As a child growing up, I played many sports including baseball, soccer and hockey. I also enjoyed many outdoors activities such as water skiing, camping and backpacking. However, hockey was my passion. I loved being on the ice. I loved the feeling of making a big save or winning a tough game. I loved hanging out with my teammates in the locker-room and playing mini-sticks in the hotel hallways. And I certainly loved all the fancy and expensive equipment that came with being a goalie!
Hockey was a passion and I was good at it, so I found security, acceptance and self-worth from being a hockey player. And although many other activities demanded my time and energies, they all revolved around hockey. When I left school early, I didn’t have to tell anyone where I was going; they knew I was heading out of town for a weekend tournament. Holiday gatherings during the hockey season were scheduled based on our game schedule. Several family vacations were determined by the chosen hockey camp for the summer. Hockey was my life, my passion and truly who I was as a child growing up.
Approaching 8th grade, many players from the travel team in my hometown were trying-out for a triple-A (AAA) team about 90 minutes away. I followed. I quickly learned that the other two goaltenders at tryouts were returning from the previous year, both very good and one was the head coach’s son. I went to tryouts, put my best foot forward and did in fact get cut. For the first time in my hockey career, I wasn’t good enough. With barely enough players left in my hometown, I tried out for another out of town team. I got cut. And who of all people was offered a spot instead of me…a girl goalie! I must admit, she was pretty good and ended up playing Division 1 women’s hockey.
My ego was taking a pretty big hit by this point. With no options locally, I ended up playing for a JV team about an hour away, which was actually a good experience. A good goalie playing for a weak team…to say the least, I got a lot of shots! I went on to play high school hockey for four years, winning the Goalie of the Year Award in my senior year, a small scholarship based on athletic and academic performance and voted to First team All-star for the league.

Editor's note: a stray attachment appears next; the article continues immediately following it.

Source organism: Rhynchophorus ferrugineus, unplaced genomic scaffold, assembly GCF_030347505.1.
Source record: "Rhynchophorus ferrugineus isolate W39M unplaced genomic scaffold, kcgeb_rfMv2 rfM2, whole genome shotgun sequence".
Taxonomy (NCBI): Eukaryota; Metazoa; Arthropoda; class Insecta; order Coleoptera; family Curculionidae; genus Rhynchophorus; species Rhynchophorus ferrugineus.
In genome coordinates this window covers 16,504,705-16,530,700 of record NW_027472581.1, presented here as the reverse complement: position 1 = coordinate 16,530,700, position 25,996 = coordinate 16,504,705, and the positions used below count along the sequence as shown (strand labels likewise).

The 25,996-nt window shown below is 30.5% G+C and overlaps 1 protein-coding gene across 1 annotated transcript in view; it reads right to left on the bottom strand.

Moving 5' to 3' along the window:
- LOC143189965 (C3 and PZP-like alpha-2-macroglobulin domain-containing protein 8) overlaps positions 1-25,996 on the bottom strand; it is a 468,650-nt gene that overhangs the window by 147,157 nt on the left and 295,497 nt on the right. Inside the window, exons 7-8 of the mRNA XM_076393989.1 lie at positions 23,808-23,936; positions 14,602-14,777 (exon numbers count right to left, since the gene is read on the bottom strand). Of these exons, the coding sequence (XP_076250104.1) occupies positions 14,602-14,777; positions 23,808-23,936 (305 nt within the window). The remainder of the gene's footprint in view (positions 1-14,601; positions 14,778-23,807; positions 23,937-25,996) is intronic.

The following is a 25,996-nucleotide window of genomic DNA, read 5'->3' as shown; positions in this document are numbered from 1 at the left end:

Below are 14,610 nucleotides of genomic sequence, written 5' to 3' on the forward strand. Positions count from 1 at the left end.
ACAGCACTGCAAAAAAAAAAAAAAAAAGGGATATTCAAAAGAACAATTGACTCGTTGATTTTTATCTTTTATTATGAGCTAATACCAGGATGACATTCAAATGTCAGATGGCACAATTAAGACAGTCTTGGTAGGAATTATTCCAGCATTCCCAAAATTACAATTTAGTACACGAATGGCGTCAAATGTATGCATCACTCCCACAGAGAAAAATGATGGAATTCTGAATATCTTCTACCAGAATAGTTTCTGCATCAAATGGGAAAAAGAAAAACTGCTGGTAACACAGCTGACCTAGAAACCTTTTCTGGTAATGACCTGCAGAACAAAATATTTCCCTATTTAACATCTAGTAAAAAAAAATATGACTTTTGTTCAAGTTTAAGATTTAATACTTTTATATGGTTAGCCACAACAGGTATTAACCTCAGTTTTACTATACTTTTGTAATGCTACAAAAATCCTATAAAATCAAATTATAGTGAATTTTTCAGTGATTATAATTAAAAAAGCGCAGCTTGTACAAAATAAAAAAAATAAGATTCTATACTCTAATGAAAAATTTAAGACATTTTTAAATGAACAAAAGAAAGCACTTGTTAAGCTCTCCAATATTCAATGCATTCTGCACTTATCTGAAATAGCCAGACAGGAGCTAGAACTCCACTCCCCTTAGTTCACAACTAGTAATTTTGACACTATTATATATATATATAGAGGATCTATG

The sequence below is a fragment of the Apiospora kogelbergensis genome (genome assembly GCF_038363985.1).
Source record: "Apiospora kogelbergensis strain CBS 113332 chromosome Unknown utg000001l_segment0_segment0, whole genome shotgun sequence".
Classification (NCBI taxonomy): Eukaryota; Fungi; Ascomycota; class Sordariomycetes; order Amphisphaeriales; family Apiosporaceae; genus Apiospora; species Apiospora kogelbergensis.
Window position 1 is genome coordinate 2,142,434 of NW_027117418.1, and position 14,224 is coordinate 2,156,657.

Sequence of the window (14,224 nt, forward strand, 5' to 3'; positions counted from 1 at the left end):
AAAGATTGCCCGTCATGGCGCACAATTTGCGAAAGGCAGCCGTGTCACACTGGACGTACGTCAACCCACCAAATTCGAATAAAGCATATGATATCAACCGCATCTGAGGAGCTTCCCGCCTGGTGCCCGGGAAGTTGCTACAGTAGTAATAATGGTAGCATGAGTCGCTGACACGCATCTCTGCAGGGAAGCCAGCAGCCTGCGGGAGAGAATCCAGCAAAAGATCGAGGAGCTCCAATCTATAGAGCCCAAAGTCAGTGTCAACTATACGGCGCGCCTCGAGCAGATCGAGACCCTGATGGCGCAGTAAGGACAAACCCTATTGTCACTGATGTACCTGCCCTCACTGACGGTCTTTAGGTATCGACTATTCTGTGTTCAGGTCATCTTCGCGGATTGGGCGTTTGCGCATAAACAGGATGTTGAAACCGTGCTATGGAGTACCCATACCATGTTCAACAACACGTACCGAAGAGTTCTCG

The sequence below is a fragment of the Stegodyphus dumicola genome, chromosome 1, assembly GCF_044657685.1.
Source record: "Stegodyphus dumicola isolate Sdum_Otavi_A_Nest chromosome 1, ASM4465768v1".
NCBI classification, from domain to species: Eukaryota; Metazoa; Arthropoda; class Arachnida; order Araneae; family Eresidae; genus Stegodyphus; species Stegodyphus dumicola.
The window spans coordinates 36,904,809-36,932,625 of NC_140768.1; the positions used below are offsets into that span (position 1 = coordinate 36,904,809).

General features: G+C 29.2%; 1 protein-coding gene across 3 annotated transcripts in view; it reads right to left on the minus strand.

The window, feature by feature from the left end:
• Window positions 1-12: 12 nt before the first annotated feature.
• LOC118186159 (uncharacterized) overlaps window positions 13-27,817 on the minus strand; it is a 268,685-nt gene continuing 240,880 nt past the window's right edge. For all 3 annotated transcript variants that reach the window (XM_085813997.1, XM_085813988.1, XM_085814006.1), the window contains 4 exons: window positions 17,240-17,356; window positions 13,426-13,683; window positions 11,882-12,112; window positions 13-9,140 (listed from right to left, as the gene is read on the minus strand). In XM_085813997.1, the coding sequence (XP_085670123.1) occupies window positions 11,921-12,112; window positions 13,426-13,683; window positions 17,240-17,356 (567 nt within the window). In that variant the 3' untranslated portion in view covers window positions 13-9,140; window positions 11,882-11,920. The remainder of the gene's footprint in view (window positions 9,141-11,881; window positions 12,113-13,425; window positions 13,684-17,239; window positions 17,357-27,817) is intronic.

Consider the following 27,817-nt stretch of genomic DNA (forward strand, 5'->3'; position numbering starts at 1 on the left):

Now with my playing days behind me and looking back on my experiences, part of me has regrets. What if I had worked a little harder off the ice to develop more strength and better quickness? What if I had pushed myself harder during the many training camps I attended? What if my dad was the head coach? What if…? That’s the part of me that is jealous when I see that coach’s son, who beat me out of a spot on the AAA team, playing in the NHL and winning medals, trophies and million-dollar contracts. That’s the prideful part of me that blames not making the cut on everything else besides me. That’s the worldly part of me that defines success by fame and fortune. That’s the selfish part of me. The old me.
The other part of me looks back on that experience of getting cut from competitive hockey as an open door. Right about the same time that I was transitioning away from competitive hockey, my family began attending church. The only time I had ever attended church was when I was staying with a friend whose family attended mass. At the time, I didn’t know God, didn’t want to know God…I wanted to play hockey (remember that was the selfish…ok we’ll add spoiled…me). However, I began to attend the youth group, make Christian friends, learn about the Bible and begin to value things outside of a hockey rink.